Leon’s no gem – that’s what we love about it

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After nearly two weeks in Leon, we finally decided to undertake the curious sport of Volcano Boarding (more on that tomorrow), one of the most popular tourist activities in town,which involves hiking up a volcano and then boarding down. We did this twice in a row in sweltering heat, and we returned to our hotel covered in black lava dust from head to toe, with rocks in every crevice including our teeth. We could hardly wait for a cold shower at the Colibri Hostel, but then the manager explained that the water had been cut, and no one knew how long it would last.

By this time, we had become used to rolling with the punches in Leon, so we accepted our dirty fate dealt out by a city which quickly became our favorite place in Nicaragua. Don’t take this to mean that Leon is some sort of paradise. On the contrary, the city is far from perfect.

For starters, Leon is hot, temperatures waver between 90-95F during the summer months. To make matters worse, the city, like much of Nicaragua, is subject to frequent power and water cuts. The government calls it ‘rationing’ but gives no advance warning, and the cuts tend to strike at very inconvenient times.

This particular cut lasted 24 hours and required us to walk around completely crusty, sweaty and stinky, stewing in our lava-encrusted filth, even during breakfast the next morning at our favorite morning spot, El Desayunzo, which was open for business despite having no water. The people of Leon don’t let much get them down, certainly not a few hours without water. Female guests at the restaurant had their hair pulled back into greasy ponytails similar to ours and we all got on with the day.

From the table at the restaurant, we would often watch the traffic go by – the modern roar of motorcycles and screeching brakes of the buses somehow mix musically with the galloping of the frequent horse-carts passing by.

Leon has this feeling of being stuck in a time warp. Families rock away the early evening in their rocking chairs, young couples cuddle up out on front stoops, and boys play basketball under the large-scale murals depicting the Sandinista revolution and its leaders. It was at a travel agency here in Leon that we were issued handwritten plane tickets to the Corn Islands, as though it was the mid-seventies and there might be a smoking section on the plane.

With its large student population, Leon is equally a fairly modern city. You can catch a Hollywood blockbuster at the movie theater, buy any number of international goods at the brightly-lit supermarkets and you might actually want to shop at the stores selling fashionable clothes and shoes. The difference with Leon is that the city has struck a perfect balance of tradition and modernity. For example for all of the delicious, even trendy, bars and restaurants you’ll find in Leon, there is not an American food chain in sight – quite a feat for a city with nearly 200,000 residents.  Their politics, principles and passion have managed to keep McDonald’s et al away  (though the supermarket La Union is a discreet Walmart-owned company).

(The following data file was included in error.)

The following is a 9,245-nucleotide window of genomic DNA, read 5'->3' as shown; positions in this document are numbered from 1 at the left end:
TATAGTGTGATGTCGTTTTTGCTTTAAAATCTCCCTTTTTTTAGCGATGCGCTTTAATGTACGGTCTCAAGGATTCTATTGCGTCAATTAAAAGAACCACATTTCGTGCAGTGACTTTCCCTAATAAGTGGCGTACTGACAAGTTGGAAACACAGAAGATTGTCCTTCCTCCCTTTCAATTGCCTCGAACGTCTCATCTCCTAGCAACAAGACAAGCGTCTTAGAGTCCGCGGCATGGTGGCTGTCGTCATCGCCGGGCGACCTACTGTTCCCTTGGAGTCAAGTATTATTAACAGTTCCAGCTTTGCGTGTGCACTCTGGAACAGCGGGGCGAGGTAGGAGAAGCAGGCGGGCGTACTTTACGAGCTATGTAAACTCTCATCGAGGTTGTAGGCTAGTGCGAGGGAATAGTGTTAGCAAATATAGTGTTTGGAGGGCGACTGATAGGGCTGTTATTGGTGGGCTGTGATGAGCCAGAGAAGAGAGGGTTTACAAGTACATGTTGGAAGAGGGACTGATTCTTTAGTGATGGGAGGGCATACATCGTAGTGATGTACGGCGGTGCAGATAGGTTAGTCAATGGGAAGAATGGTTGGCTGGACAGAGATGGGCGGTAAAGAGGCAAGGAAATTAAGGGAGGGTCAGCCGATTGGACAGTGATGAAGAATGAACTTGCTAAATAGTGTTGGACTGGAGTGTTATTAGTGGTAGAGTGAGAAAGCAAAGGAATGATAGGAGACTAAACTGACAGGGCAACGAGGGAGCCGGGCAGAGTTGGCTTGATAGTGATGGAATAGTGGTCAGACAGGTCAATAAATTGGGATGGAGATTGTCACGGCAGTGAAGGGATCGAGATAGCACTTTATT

We would also often grab a coffee and chocolate croissant at Pan y Paz, and spend the morning reading the national newspaper – which still prints a poetry section nearly every day. Poetry plays a large role in the country’s identity, and the nation’s greatest poet, Ruben Dario, called Leon home. His house has been converted into a significant museum.

In fact, this idealistic, intellectual city is teeming with museums, and while they can not content with the Louvre, Smithsonian or El Prado, the stories each one tells are clearly intended to educate the public rather than just to rake in the tourist dollars. This is how Leon feels in general – the city runs for its people, not for the tourists.

This is a stark contrast to Granada, Nicaragua’s supposed tourism star and showcase city. Granada has fallen into the same trap as several Central American spots which cater so intensely to tourists that they erase the genuine colonial culture that made the city worth preserving and showcasing in the first place. Granada’s city center is populated by the only people who can afford the rent – the very temporary hotel residents from the US and Europe. Tourists fill the restaurants, not locals, and beggars arrive in droves each afternoon to pick up any scraps of coins or food the people will give. They live just beyond the city’s fresh coat of paint, with unpaved roads and makeshift housing well hidden from the well-distracted tourist.

Leon is the polar opposite. People live here in homes, not houses. You can eat happily in restaurants without street vendors and beggars looking for donations. The city encompasses the passion, politics and poetry which drive the heartbeat of the nation.  As a visitor you are not ‘catered to’. Whether you visit for a day, a week or longer, you must take the city as it is – water rationing, hot weather and all.